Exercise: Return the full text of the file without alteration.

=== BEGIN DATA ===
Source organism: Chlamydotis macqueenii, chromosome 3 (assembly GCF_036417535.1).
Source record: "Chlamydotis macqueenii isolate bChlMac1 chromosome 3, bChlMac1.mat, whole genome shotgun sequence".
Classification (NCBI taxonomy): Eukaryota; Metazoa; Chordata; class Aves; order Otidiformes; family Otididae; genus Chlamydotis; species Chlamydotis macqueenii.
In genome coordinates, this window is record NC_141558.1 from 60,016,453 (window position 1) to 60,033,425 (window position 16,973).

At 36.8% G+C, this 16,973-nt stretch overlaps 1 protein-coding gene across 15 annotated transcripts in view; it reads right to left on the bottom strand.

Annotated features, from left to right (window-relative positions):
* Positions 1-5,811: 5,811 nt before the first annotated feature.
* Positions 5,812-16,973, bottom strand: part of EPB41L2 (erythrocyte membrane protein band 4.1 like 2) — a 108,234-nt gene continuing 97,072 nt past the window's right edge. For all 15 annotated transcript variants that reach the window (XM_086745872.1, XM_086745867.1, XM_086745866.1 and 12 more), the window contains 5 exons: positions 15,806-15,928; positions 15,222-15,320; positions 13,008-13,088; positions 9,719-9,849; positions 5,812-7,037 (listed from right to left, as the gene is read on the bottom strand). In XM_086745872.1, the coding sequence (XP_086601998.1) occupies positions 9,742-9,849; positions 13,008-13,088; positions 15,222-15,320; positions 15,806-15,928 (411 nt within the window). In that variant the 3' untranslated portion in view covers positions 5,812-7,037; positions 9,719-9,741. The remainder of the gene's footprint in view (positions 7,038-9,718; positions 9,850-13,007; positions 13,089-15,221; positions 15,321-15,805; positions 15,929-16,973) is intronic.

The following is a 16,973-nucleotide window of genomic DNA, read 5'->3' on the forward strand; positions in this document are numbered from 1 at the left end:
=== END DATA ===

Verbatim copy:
Source organism: Chlamydotis macqueenii, chromosome 3 (assembly GCF_036417535.1).
Source record: "Chlamydotis macqueenii isolate bChlMac1 chromosome 3, bChlMac1.mat, whole genome shotgun sequence".
Classification (NCBI taxonomy): Eukaryota; Metazoa; Chordata; class Aves; order Otidiformes; family Otididae; genus Chlamydotis; species Chlamydotis macqueenii.
In genome coordinates, this window is record NC_141558.1 from 60,016,453 (window position 1) to 60,033,425 (window position 16,973).

At 36.8% G+C, this 16,973-nt stretch overlaps 1 protein-coding gene across 15 annotated transcripts in view; it reads right to left on the bottom strand.

Annotated features, from left to right (window-relative positions):
* Positions 1-5,811: 5,811 nt before the first annotated feature.
* Positions 5,812-16,973, bottom strand: part of EPB41L2 (erythrocyte membrane protein band 4.1 like 2) — a 108,234-nt gene continuing 97,072 nt past the window's right edge. For all 15 annotated transcript variants that reach the window (XM_086745872.1, XM_086745867.1, XM_086745866.1 and 12 more), the window contains 5 exons: positions 15,806-15,928; positions 15,222-15,320; positions 13,008-13,088; positions 9,719-9,849; positions 5,812-7,037 (listed from right to left, as the gene is read on the bottom strand). In XM_086745872.1, the coding sequence (XP_086601998.1) occupies positions 9,742-9,849; positions 13,008-13,088; positions 15,222-15,320; positions 15,806-15,928 (411 nt within the window). In that variant the 3' untranslated portion in view covers positions 5,812-7,037; positions 9,719-9,741. The remainder of the gene's footprint in view (positions 7,038-9,718; positions 9,850-13,007; positions 13,089-15,221; positions 15,321-15,805; positions 15,929-16,973) is intronic.

The following is a 16,973-nucleotide window of genomic DNA, read 5'->3' on the forward strand; positions in this document are numbered from 1 at the left end: